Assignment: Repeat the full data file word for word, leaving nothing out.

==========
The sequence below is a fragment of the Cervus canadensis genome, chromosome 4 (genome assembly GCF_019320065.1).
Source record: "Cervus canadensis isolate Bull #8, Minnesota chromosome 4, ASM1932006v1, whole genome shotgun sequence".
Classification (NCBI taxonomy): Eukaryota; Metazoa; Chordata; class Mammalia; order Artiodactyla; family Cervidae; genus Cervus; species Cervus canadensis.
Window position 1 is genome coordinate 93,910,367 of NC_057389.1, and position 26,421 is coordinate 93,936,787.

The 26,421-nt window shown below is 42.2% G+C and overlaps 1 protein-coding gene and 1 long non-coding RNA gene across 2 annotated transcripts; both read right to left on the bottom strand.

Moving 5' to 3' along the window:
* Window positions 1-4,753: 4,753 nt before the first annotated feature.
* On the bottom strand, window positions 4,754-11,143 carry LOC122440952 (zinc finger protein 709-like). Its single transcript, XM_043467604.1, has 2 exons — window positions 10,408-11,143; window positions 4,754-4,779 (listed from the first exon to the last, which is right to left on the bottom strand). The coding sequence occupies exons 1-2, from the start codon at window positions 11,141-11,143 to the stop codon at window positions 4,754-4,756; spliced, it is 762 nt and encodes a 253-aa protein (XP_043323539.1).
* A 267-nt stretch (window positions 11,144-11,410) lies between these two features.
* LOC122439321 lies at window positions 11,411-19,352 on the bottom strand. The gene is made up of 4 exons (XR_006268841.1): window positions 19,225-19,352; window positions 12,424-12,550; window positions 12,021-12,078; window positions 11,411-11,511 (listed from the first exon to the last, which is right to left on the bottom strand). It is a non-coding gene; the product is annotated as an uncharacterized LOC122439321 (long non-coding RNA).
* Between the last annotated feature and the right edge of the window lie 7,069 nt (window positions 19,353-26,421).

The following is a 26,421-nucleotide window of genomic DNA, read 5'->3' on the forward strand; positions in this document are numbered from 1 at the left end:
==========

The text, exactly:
The sequence below is a fragment of the Cervus canadensis genome, chromosome 4 (genome assembly GCF_019320065.1).
Source record: "Cervus canadensis isolate Bull #8, Minnesota chromosome 4, ASM1932006v1, whole genome shotgun sequence".
Classification (NCBI taxonomy): Eukaryota; Metazoa; Chordata; class Mammalia; order Artiodactyla; family Cervidae; genus Cervus; species Cervus canadensis.
Window position 1 is genome coordinate 93,910,367 of NC_057389.1, and position 26,421 is coordinate 93,936,787.

The 26,421-nt window shown below is 42.2% G+C and overlaps 1 protein-coding gene and 1 long non-coding RNA gene across 2 annotated transcripts; both read right to left on the bottom strand.

Moving 5' to 3' along the window:
* Window positions 1-4,753: 4,753 nt before the first annotated feature.
* On the bottom strand, window positions 4,754-11,143 carry LOC122440952 (zinc finger protein 709-like). Its single transcript, XM_043467604.1, has 2 exons — window positions 10,408-11,143; window positions 4,754-4,779 (listed from the first exon to the last, which is right to left on the bottom strand). The coding sequence occupies exons 1-2, from the start codon at window positions 11,141-11,143 to the stop codon at window positions 4,754-4,756; spliced, it is 762 nt and encodes a 253-aa protein (XP_043323539.1).
* A 267-nt stretch (window positions 11,144-11,410) lies between these two features.
* LOC122439321 lies at window positions 11,411-19,352 on the bottom strand. The gene is made up of 4 exons (XR_006268841.1): window positions 19,225-19,352; window positions 12,424-12,550; window positions 12,021-12,078; window positions 11,411-11,511 (listed from the first exon to the last, which is right to left on the bottom strand). It is a non-coding gene; the product is annotated as an uncharacterized LOC122439321 (long non-coding RNA).
* Between the last annotated feature and the right edge of the window lie 7,069 nt (window positions 19,353-26,421).

The following is a 26,421-nucleotide window of genomic DNA, read 5'->3' on the forward strand; positions in this document are numbered from 1 at the left end: